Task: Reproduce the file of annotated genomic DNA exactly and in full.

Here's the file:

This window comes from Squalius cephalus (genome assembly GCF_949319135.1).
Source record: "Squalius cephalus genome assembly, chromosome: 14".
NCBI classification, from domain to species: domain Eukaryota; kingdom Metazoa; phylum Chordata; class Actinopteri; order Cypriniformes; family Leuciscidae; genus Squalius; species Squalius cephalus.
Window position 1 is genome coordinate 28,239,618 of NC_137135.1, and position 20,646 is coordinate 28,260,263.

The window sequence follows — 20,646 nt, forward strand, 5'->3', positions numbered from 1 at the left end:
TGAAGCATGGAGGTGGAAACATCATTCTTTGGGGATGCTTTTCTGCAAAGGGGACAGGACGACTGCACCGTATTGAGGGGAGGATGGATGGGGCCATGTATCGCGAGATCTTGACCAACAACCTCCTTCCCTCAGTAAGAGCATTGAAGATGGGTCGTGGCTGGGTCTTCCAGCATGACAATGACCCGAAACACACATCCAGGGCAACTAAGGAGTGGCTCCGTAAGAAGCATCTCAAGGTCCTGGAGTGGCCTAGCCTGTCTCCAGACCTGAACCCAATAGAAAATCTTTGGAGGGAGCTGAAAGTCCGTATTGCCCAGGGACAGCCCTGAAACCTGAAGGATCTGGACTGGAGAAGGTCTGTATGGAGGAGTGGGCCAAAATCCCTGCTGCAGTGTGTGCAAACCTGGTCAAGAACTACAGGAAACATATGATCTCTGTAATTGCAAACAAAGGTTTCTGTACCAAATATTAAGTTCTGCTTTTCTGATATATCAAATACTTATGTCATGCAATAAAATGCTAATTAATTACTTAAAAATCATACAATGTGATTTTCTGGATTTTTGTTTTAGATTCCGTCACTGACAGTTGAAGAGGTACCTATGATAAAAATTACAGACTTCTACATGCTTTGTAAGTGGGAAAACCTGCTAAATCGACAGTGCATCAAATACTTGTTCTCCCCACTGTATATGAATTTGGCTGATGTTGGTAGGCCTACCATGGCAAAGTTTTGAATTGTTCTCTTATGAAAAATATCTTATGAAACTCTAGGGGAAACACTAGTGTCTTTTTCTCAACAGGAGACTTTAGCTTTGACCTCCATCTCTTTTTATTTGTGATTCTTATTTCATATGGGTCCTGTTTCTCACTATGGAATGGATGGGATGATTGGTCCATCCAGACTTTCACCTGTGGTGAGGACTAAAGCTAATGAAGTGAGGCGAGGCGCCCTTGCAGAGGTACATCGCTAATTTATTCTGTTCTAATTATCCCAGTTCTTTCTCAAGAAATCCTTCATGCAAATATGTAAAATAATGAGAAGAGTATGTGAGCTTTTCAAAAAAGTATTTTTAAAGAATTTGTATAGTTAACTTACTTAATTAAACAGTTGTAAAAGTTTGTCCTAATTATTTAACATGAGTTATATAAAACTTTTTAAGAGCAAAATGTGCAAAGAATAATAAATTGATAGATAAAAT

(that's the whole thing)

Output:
This window comes from Squalius cephalus (genome assembly GCF_949319135.1).
Source record: "Squalius cephalus genome assembly, chromosome: 14".
NCBI classification, from domain to species: domain Eukaryota; kingdom Metazoa; phylum Chordata; class Actinopteri; order Cypriniformes; family Leuciscidae; genus Squalius; species Squalius cephalus.
Window position 1 is genome coordinate 28,239,618 of NC_137135.1, and position 20,646 is coordinate 28,260,263.

The window sequence follows — 20,646 nt, forward strand, 5'->3', positions numbered from 1 at the left end:
TGAAGCATGGAGGTGGAAACATCATTCTTTGGGGATGCTTTTCTGCAAAGGGGACAGGACGACTGCACCGTATTGAGGGGAGGATGGATGGGGCCATGTATCGCGAGATCTTGACCAACAACCTCCTTCCCTCAGTAAGAGCATTGAAGATGGGTCGTGGCTGGGTCTTCCAGCATGACAATGACCCGAAACACACATCCAGGGCAACTAAGGAGTGGCTCCGTAAGAAGCATCTCAAGGTCCTGGAGTGGCCTAGCCTGTCTCCAGACCTGAACCCAATAGAAAATCTTTGGAGGGAGCTGAAAGTCCGTATTGCCCAGGGACAGCCCTGAAACCTGAAGGATCTGGACTGGAGAAGGTCTGTATGGAGGAGTGGGCCAAAATCCCTGCTGCAGTGTGTGCAAACCTGGTCAAGAACTACAGGAAACATATGATCTCTGTAATTGCAAACAAAGGTTTCTGTACCAAATATTAAGTTCTGCTTTTCTGATATATCAAATACTTATGTCATGCAATAAAATGCTAATTAATTACTTAAAAATCATACAATGTGATTTTCTGGATTTTTGTTTTAGATTCCGTCACTGACAGTTGAAGAGGTACCTATGATAAAAATTACAGACTTCTACATGCTTTGTAAGTGGGAAAACCTGCTAAATCGACAGTGCATCAAATACTTGTTCTCCCCACTGTATATGAATTTGGCTGATGTTGGTAGGCCTACCATGGCAAAGTTTTGAATTGTTCTCTTATGAAAAATATCTTATGAAACTCTAGGGGAAACACTAGTGTCTTTTTCTCAACAGGAGACTTTAGCTTTGACCTCCATCTCTTTTTATTTGTGATTCTTATTTCATATGGGTCCTGTTTCTCACTATGGAATGGATGGGATGATTGGTCCATCCAGACTTTCACCTGTGGTGAGGACTAAAGCTAATGAAGTGAGGCGAGGCGCCCTTGCAGAGGTACATCGCTAATTTATTCTGTTCTAATTATCCCAGTTCTTTCTCAAGAAATCCTTCATGCAAATATGTAAAATAATGAGAAGAGTATGTGAGCTTTTCAAAAAAGTATTTTTAAAGAATTTGTATAGTTAACTTACTTAATTAAACAGTTGTAAAAGTTTGTCCTAATTATTTAACATGAGTTATATAAAACTTTTTAAGAGCAAAATGTGCAAAGAATAATAAATTGATAGATAAAAT